Talk to other parents with special needs and tell them how you are feeling. It will truly help you.

Msqueen33 Sat 20-Aug-16 00:02:28

Oh believe me I imagine what life could be like and I feel terrible when I think of people with very disabled kids, kids who have cancer, brain tumours etc but some days it's breaks my heart seeing people enjoying their kids. Don't get me I love mine to bits but I feel robbed of the moments that others have and I know comparison is the thief of joy but when we are on crying fit twenty seven and it's only 8am I could curl into a ball.

Notgivingin, my six year old also has asd and she was awful at 3. I know it may well pass and she might get better but the toddler years with my six yr old were hell and my reserves depleted and here I am again. It's so tiring and so so hard.

cansu Sat 20-Aug-16 06:19:21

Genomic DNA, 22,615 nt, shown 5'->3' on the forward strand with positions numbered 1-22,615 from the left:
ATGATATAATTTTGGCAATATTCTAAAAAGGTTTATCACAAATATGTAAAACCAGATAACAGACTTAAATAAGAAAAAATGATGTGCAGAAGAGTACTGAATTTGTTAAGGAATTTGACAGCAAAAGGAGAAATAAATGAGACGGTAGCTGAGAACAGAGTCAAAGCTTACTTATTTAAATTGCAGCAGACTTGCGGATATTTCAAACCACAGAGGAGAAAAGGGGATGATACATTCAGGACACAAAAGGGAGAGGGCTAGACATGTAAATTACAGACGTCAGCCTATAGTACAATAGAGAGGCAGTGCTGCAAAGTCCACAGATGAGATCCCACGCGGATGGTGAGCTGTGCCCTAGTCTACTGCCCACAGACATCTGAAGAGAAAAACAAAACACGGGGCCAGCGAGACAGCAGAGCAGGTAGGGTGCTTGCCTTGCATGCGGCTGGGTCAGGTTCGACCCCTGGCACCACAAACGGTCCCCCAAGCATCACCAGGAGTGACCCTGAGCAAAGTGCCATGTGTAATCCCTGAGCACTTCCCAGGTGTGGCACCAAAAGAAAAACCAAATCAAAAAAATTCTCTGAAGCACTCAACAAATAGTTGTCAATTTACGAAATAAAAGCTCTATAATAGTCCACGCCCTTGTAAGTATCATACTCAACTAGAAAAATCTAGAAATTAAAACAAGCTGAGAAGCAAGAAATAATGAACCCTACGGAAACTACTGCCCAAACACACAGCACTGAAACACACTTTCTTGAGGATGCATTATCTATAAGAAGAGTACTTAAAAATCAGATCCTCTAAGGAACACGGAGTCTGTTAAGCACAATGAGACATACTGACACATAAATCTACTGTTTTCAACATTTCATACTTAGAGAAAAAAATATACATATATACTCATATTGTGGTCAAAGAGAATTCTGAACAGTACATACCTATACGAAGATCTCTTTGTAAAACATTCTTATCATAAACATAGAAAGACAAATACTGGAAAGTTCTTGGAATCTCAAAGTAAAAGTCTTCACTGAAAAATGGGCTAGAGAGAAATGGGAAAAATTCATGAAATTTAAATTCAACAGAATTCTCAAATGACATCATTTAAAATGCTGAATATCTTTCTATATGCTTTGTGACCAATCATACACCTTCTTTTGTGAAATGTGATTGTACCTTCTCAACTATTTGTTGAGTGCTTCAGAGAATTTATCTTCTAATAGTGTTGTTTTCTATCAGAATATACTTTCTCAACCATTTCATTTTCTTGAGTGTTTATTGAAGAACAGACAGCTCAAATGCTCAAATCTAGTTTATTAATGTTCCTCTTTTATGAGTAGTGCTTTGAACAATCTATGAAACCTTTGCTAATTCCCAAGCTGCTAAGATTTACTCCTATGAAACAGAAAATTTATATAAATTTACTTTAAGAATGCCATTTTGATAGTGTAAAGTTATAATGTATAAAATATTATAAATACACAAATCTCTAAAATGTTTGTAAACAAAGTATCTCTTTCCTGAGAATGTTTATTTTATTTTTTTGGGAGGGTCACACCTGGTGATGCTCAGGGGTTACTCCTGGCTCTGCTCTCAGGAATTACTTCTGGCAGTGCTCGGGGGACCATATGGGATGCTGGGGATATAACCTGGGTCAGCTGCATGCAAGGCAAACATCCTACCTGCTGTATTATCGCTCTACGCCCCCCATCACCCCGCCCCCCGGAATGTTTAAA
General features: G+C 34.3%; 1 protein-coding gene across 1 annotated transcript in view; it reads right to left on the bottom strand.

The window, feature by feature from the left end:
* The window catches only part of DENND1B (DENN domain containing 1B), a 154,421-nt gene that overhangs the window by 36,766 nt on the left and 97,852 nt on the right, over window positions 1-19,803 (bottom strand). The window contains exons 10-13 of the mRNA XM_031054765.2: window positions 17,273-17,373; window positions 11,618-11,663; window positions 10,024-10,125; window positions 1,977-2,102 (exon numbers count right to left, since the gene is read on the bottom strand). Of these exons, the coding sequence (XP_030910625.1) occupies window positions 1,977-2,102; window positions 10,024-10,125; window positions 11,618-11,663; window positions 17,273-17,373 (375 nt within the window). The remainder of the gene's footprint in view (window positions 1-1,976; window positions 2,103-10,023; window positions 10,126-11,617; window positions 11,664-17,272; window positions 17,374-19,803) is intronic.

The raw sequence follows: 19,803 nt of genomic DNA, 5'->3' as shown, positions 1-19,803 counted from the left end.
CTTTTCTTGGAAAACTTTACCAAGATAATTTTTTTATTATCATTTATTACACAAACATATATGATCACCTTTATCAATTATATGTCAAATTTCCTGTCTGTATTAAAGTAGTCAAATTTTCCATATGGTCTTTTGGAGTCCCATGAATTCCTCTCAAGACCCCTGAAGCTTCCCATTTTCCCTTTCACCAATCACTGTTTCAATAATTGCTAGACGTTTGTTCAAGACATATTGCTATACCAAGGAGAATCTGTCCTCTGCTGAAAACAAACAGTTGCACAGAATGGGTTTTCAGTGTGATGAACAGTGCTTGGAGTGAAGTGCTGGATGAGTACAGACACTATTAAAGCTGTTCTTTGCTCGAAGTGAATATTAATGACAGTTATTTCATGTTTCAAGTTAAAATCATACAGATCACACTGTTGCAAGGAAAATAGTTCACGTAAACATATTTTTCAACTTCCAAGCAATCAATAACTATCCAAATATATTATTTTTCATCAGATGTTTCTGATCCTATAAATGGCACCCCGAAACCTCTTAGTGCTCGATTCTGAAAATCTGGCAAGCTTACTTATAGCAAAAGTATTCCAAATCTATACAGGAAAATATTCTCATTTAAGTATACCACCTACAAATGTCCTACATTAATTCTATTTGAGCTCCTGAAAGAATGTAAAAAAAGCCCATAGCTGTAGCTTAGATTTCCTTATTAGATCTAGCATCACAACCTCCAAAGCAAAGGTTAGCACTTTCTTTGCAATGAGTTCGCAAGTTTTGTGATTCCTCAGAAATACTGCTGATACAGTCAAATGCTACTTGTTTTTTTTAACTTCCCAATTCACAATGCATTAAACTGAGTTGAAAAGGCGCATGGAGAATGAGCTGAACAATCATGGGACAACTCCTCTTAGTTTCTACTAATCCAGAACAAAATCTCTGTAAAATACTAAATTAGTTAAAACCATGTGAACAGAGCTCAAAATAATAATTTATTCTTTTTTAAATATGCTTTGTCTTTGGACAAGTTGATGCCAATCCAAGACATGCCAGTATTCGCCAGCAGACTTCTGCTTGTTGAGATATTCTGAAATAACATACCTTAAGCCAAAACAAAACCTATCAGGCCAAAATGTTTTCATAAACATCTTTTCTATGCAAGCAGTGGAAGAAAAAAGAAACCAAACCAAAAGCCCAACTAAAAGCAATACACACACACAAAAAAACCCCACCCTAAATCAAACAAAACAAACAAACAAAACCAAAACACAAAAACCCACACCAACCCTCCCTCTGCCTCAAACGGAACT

I am in a similar situation and I understand how you feel. I have two with Asd. My ds in particular is hard to cope with. He now boards part time at school in the term time and this combined with anti depressants prevented me from walking away or drowning. I have also over the years pushed for respite and booked as many holiday clubs for SN as I possibly could. We have a local sat club on a monthly basis for children with Asd and they both go to this. I also have a good friend in a similar position who I met when my ds was being diagnosed. She has been a brilliant source of support, someone to moan to and also to just have some time off with. If you haven't met anyone who you click with who is in a similar situation, try the support groups and see if there is anyone there. I think it needs to be someone who you would like anyway IYSWIM. The holidays are the worse time I think if you have kids who find outings hard but who also find staying in hard too! My ds needs to go out but is also mega stressed about noise and busy places. It is pretty awful at times but I keep taking the pills and trying to take time off whenever I can.